Sealing your concrete floor is always a good idea to insure it is protected and stays looking brand new for longer.
Above are two videos from my YouTube channel that will go into more depth on why and how to seal your concrete floor and my suggestions for the best concrete sealers to use for all floors.
There are two concrete sealers I have used throughout my career and have found to work the best:
Why I feel Foundation Armor's AR 350 sealer is one of the best concrete sealer for my jobs is because it out performs most other acrylic concrete sealers I've used in the past.
If applied correctly, it doesn't whiten or blister, it doesn't peel or flake off, it's very easy to apply right out of the pail, it doesn't fade or turn a yellow color in the sun, and it protects the concrete from freeze / thaw, salt damage, water damage, oil spills (if wiped up quickly) and normal wear and tear.
It's one of the best all around performing concrete sealers for concrete floors, garage floors, brick pavers, concrete driveways, walkways, patios, even ware house floors.
Foundation Armor Ar 350 also comes in 14 different colors as well as clear. You could use it to seal your garage floor in a nice gray, red, or tan color just to name a few.
RadonSeal's Deep Penetrating Concrete Sealer is also one of my favorites. This concrete sealer penetrates down into the concrete approximately 2", reacts internally with the concrete, and permanently seals it, blocking out water from being absorbed and eventually causing spalling, cracking or deterioration.
I use RadonSeal on my concrete pool decks, my concrete driveways, concrete patios, sidewalks, and walkways. It's very easy to apply.
RadonSeal works great on concrete in freeze / thaw areas because it doesn't allow water to penetrate, freeze, and pop the surface unlike a lot of other types of sealers.
If you're looking for one of the best concrete sealers (in my opinion) for your concrete pool deck, concrete driveway, patio, walkway, or sidewalk, this is a sealer you should consider getting.
You can add Foundation Armor's Fine Non-Slip Additive for slip resistance
You should re-apply sealer to your concrete floor about every 2-3 years to make sure it is protected and stays looking good.
For acrylic and penetrating sealers only:
If you seal your concrete floor by yourself, which can be done, it will roughly cost around 50 cents a square foot because you are only paying for the materials needed.
If you hire someone to seal your concrete floor, it will roughly cost $1.00 to $1.50 a square foot because you are also paying for their labor and time.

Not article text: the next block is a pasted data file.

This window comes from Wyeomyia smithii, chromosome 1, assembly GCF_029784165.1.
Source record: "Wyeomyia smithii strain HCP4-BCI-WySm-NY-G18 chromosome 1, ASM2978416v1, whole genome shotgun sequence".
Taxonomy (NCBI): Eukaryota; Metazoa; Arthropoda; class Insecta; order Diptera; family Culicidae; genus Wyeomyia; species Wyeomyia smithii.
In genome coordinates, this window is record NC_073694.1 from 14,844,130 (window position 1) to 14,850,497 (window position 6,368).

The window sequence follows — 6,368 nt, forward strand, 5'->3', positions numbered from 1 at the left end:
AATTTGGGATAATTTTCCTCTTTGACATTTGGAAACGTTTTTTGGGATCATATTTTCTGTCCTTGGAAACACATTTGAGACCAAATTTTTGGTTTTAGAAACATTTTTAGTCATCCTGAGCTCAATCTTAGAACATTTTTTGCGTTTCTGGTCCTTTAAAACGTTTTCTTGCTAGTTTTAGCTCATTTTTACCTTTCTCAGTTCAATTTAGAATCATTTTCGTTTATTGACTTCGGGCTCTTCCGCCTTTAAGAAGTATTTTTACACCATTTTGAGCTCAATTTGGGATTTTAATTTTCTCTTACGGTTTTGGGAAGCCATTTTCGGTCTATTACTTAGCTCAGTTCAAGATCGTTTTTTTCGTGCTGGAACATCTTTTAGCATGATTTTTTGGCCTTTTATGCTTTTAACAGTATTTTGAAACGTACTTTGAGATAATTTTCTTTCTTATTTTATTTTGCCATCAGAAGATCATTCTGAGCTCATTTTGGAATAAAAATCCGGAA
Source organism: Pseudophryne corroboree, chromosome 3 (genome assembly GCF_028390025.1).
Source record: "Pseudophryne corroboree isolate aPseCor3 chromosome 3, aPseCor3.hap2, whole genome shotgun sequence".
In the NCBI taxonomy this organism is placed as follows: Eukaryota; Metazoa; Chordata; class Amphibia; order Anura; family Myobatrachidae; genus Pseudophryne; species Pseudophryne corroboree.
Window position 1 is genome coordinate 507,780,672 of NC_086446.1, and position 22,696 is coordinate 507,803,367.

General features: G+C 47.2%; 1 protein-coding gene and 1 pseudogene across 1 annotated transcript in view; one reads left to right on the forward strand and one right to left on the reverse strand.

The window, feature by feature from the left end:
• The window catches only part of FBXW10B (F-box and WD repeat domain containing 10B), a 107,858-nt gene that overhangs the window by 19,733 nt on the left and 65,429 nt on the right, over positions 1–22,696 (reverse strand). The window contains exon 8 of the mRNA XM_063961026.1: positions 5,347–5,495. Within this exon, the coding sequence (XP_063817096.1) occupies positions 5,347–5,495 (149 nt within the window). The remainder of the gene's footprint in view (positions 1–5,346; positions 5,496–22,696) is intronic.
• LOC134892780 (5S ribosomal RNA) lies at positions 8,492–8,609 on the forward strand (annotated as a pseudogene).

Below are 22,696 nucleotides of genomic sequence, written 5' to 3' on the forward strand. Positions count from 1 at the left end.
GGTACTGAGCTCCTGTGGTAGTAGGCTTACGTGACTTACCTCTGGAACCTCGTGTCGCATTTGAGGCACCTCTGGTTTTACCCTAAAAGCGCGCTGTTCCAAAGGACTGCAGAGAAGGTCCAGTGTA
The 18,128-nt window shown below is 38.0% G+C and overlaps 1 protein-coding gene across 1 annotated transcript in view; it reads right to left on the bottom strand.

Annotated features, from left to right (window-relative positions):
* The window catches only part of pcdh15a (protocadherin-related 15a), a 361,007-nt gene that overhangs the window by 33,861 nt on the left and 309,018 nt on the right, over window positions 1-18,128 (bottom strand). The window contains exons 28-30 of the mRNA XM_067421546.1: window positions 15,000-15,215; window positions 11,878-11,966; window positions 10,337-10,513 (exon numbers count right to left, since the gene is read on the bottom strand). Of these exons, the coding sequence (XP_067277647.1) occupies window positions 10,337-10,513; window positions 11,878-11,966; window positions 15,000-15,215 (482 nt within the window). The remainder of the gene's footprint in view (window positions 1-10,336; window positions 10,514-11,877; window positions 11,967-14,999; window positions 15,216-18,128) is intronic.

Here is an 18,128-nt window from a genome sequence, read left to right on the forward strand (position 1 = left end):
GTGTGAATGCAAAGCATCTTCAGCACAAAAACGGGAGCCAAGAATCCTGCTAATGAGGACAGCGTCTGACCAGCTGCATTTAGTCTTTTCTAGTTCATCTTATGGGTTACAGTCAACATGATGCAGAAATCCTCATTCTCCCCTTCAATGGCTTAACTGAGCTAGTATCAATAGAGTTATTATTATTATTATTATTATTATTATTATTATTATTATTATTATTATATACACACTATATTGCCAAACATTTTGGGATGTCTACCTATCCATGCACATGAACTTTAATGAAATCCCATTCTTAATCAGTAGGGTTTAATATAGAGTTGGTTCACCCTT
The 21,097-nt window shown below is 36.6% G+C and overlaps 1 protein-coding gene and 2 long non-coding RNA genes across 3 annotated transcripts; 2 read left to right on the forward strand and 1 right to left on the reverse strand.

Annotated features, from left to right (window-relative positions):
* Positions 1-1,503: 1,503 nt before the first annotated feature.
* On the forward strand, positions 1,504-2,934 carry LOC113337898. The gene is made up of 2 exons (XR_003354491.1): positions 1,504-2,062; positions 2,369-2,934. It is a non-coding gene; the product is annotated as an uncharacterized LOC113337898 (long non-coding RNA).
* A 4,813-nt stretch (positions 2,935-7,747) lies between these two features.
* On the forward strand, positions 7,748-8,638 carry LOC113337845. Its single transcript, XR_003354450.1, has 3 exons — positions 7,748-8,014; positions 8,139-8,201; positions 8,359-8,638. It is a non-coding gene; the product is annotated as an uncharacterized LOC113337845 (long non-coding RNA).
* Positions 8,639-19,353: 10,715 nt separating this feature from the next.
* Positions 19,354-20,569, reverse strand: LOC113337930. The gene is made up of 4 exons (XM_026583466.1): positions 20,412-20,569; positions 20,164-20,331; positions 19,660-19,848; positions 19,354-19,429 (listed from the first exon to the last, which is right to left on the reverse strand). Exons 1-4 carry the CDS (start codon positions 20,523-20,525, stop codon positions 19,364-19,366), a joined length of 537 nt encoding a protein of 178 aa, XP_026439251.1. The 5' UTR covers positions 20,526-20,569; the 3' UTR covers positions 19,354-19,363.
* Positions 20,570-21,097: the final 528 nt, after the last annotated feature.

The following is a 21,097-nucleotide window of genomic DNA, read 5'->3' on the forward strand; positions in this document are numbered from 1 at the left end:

Concrete left unsealed is very porous. There are millions of tiny capillaries within the concrete substrate.
These pores allow water, water vapor, and even radon gas to pass right through it. As concrete ages these pores get larger and allow more moisture and radon to pass through.
As water seeps into concrete it will activate the alkali in the concrete and literally eat itself up from the inside. This process will produce a white powder called efflorescence.
If you wipe your hand over the surface and a chalky powder is left on it, the floor needs to be sealed. In time, if left untreated, this will destroy the concrete floor.
When water enters your home it increases the humidity and allows mold and mildew to grow. That's why your basement feels damp and cool, there's a lot of moisture down there.
A penetrating concrete floor sealer will be your best bet to protect and maintain your concrete floor.
These concrete sealers penetrate deep into the concrete's pores coming into contact with the alkali and calcium ions, forming a gel.
This gel expands filling the pores and hairline cracks inside the concrete, turning the concrete into a solid mass. This process will prevent moisture and vapor migration up through the concrete floor.
When you buy a penetrating sealer it should be water based and say silicate penetrating solution on the specifications. You can use a pump up sprayer to apply it with.
Do you want a matte finish or a glossy look to your floor?
Do you want a tinted sealer or a clear sealer?
Do you need a sealer that is chemical resistant?
Will there be a high volume of foot traffic?
How clean does the concrete surface have to be before sealing?
What will deicing salts do to a concrete sealer?
Do I apply sealer with a roller or a sprayer?
To find the answers to these questions click on CONCRETE SEALER for more sealer information.
For more information on concrete floor related topics click on the links below.
What is CONCRETE FLOOR STAIN?
A how to guide for PAINTING A CONCRETE FLOOR.
What do I need to know about PAINTING CONCRETE FLOORS?